Lazy Perfection

Lazy Perfection

Have you noticed how experts make it look “easy” to achieve stunning results?

This topic enables you to format Word documents that way. By becoming an expert!

In the previous topic, Style(s) Over Substance, I explained why you should use styles. In this one, I will show you how. And in the next one, I will explain how to make the styles you need produce the formatting you want.

The easy way to apply a style is to click in a paragraph, then click the style you want from the Styles chunk on the Home tab of the ribbon.

All of the text in the paragraph will instantly take on the formatting of the style (OK, there’s a list of exceptions, let’s not poke that bear yet…)

But first, we need to do a little housekeeping, to make the Styles chunk usable. In an effort to be “helpful” Microsoft put every style that seemed like a good idea into the Styles chunk.


Sadly, most of those styles were not a good idea. Look at that mess! And it gets worse if you expand the Styles chunk to try to find what you need!


Almost every style you will never need; right there, getting in your way! We need to clean them out, to make room for the ones you do want!

First, I will show you how to expand the styles chunk, since we’re in the neighbourhood (yes, I spell in Australian, you love it, right?) and you will never find it in the help…

On the PC, it’s either a tiny little arrow at the right-hand bottom of the Styles chunk or the little down arrow on the right-hand side of the Styles chunk:


Sadly, in Mac Word, it is completely invisible. Hover over the middle of the bottom of the styles chunk and it will magically appear.

Now:  Let’s make an assumption that you are writing a corporate document of some sort (report, agenda, book…). The only styles you really need are these:


If you have a big screen, you might add List Bullet 2 and List Number 2. If you’re writing a book, you will need Heading 3 as well. If you are editing an academic thesis you will need Caption and perhaps Quotation.

First, we get rid of the trash:

  • For each style you don’t need, right-click on it in the Styles chunk

  • And choose “Remove from Style Gallery”.

Now, open the Styles task pane to add the styles you do need:

  • Click the tiny arrow, at the extreme bottom right of the Styles chunk. (On the Mac, it’s a button, to the right of the Styles chunk.)

  • Find each style you need, and drop down the disclosure triangle at the right end of its name.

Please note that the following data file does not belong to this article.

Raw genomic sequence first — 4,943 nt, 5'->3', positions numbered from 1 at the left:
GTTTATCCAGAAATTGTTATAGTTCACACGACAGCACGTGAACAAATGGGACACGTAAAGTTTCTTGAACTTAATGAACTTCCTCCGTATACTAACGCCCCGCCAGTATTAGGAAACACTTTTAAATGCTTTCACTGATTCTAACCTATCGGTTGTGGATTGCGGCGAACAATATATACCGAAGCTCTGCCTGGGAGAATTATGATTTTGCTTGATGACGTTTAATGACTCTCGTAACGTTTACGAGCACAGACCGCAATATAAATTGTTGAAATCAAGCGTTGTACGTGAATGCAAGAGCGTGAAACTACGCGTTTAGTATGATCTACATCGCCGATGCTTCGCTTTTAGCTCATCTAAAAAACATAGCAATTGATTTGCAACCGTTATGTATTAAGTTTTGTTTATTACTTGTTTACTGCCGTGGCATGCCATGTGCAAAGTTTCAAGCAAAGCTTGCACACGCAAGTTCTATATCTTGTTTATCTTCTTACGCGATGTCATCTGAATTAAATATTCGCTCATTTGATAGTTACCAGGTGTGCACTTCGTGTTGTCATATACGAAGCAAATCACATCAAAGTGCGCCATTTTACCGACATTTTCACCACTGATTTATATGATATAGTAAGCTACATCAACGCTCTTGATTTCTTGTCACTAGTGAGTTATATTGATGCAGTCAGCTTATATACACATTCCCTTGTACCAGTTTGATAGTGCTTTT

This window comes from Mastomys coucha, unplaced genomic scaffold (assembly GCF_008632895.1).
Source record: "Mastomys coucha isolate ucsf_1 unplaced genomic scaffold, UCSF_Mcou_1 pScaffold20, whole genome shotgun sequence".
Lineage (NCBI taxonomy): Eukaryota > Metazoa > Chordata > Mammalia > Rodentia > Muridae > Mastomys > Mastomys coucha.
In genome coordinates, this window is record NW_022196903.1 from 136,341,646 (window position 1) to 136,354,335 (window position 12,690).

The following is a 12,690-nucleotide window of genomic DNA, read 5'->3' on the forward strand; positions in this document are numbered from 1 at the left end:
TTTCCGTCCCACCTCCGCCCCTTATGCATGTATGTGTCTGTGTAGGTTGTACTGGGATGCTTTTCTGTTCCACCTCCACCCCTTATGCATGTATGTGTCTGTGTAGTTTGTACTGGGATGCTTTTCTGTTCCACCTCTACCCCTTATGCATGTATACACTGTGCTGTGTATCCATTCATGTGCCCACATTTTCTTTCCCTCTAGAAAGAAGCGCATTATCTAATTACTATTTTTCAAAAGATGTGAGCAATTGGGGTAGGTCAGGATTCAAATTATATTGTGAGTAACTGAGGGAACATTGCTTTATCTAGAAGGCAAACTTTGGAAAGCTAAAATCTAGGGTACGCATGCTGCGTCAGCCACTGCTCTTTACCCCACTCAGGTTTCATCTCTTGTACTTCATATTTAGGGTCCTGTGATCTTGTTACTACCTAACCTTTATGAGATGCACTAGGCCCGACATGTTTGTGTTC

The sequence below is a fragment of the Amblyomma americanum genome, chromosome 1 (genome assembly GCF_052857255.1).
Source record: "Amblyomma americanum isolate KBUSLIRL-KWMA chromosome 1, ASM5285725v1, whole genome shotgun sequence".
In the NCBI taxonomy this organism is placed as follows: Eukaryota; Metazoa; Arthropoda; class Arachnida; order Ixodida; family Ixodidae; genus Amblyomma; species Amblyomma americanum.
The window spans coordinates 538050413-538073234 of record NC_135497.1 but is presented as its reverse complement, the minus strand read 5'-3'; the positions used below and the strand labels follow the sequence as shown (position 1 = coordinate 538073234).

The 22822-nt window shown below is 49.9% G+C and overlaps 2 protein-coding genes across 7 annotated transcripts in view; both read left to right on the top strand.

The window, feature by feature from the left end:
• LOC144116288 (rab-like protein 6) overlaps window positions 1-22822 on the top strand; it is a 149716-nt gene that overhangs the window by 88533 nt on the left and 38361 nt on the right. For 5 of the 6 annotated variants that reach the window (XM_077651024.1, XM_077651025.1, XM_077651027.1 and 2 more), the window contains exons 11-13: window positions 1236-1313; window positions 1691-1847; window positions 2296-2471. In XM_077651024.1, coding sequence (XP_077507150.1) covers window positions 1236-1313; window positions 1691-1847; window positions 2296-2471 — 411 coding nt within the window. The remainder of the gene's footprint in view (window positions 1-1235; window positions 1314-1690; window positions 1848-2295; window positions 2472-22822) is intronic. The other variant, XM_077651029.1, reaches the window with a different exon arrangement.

• Choose “Add to Style Gallery”. (On the Mac, you have to choose “Modify style” then at the bottom of the dialog “Add to Quick Style gallery” — again, they’re supposed to be fixing that soon.)


It is a laborious task, but it only has to be done once for each document: whatever you set will save with the document.

And if you do it to your Normal template, every new document will open with the Styles chunk correctly set.

Once you have the styles you need on your ribbon, using them is just a matter of point and click!

Place your insertion point in the paragraph to format; then click the style name.

If you are working in PC Word, you can weed your Styles chunk rapidly with a FREE custom add-in created for you, AuthorTec Quick Styles.

Sadly, the add-in macro does not work in Mac Word (Yet: they have been promising to fix this for more than two years, it might happen soon…) Don’t try it: you will get a compile error. Come back in a few months and we will let you know if it has been fixed yet.

To use this macro:

Simply add it to Word's STARTUP folder and it places a new button on the Home tab near the Styles chunk. Clicking the new "Quick Styles Customizer" button launches the program that will set the Quick Styles chunk the way you want it to look. Save the document to make it stick.

If you are not familiar with where Word's STARTUP folder is located, on a PC it is here:

"C:\Users\<Your Home Directory>\AppData\Roaming\Microsoft\Word\STARTUP"

If you do not find a folder named "STARTUP" in that path on your computer, then simply create one.


The link above downloads a compressed ZIP folder named AuthorTec and inside the folder you will find the CustomizeQuickStyles.dotm template that you copy to the STARTUP folder.

Let us know how you like it! 

This blog post is the second in series graciously provided by our new Contributor at Large:
John McGhie. 

Among other fine accomplishments, John is a Microsoft MVP (Word, Mac Word) and a Consultant Technical Writer at McGhie Information Engineering Pty Ltd in Sydney, Australia.

Our new free Quick Styles Customizer tool is the result of a collaboration between John McGhie and our Chief Product Architect, Rich Michaels.

The Styles Customizer

The Styles Customizer

Style(s) Over Substance

Style(s) Over Substance